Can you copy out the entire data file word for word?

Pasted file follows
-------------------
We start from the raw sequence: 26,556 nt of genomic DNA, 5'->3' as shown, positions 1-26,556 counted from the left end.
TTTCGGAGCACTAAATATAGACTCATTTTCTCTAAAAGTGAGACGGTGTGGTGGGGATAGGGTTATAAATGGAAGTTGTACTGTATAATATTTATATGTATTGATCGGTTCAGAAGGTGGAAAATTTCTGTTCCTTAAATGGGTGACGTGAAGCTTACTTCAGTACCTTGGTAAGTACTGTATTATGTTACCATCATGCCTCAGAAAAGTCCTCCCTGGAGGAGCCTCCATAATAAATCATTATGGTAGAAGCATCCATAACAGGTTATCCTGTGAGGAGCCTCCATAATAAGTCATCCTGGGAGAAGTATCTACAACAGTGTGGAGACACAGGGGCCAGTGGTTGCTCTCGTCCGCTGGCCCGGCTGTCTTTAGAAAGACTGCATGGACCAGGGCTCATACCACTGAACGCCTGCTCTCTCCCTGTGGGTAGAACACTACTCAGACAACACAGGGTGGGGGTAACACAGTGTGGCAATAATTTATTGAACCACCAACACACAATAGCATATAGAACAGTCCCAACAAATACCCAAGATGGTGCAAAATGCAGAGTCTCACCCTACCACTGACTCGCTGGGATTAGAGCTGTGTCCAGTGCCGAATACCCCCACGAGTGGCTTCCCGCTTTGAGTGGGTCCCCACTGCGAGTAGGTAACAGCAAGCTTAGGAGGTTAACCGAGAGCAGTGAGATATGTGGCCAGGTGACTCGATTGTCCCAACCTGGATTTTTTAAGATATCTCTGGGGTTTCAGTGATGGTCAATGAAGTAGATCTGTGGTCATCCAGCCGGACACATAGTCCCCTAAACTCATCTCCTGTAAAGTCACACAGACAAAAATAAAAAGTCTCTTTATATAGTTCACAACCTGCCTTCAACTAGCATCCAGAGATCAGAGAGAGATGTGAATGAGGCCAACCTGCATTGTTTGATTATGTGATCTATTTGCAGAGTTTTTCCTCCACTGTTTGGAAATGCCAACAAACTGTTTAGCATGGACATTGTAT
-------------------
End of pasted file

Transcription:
We start from the raw sequence: 26,556 nt of genomic DNA, 5'->3' as shown, positions 1-26,556 counted from the left end.
TTTCGGAGCACTAAATATAGACTCATTTTCTCTAAAAGTGAGACGGTGTGGTGGGGATAGGGTTATAAATGGAAGTTGTACTGTATAATATTTATATGTATTGATCGGTTCAGAAGGTGGAAAATTTCTGTTCCTTAAATGGGTGACGTGAAGCTTACTTCAGTACCTTGGTAAGTACTGTATTATGTTACCATCATGCCTCAGAAAAGTCCTCCCTGGAGGAGCCTCCATAATAAATCATTATGGTAGAAGCATCCATAACAGGTTATCCTGTGAGGAGCCTCCATAATAAGTCATCCTGGGAGAAGTATCTACAACAGTGTGGAGACACAGGGGCCAGTGGTTGCTCTCGTCCGCTGGCCCGGCTGTCTTTAGAAAGACTGCATGGACCAGGGCTCATACCACTGAACGCCTGCTCTCTCCCTGTGGGTAGAACACTACTCAGACAACACAGGGTGGGGGTAACACAGTGTGGCAATAATTTATTGAACCACCAACACACAATAGCATATAGAACAGTCCCAACAAATACCCAAGATGGTGCAAAATGCAGAGTCTCACCCTACCACTGACTCGCTGGGATTAGAGCTGTGTCCAGTGCCGAATACCCCCACGAGTGGCTTCCCGCTTTGAGTGGGTCCCCACTGCGAGTAGGTAACAGCAAGCTTAGGAGGTTAACCGAGAGCAGTGAGATATGTGGCCAGGTGACTCGATTGTCCCAACCTGGATTTTTTAAGATATCTCTGGGGTTTCAGTGATGGTCAATGAAGTAGATCTGTGGTCATCCAGCCGGACACATAGTCCCCTAAACTCATCTCCTGTAAAGTCACACAGACAAAAATAAAAAGTCTCTTTATATAGTTCACAACCTGCCTTCAACTAGCATCCAGAGATCAGAGAGAGATGTGAATGAGGCCAACCTGCATTGTTTGATTATGTGATCTATTTGCAGAGTTTTTCCTCCACTGTTTGGAAATGCCAACAAACTGTTTAGCATGGACATTGTAT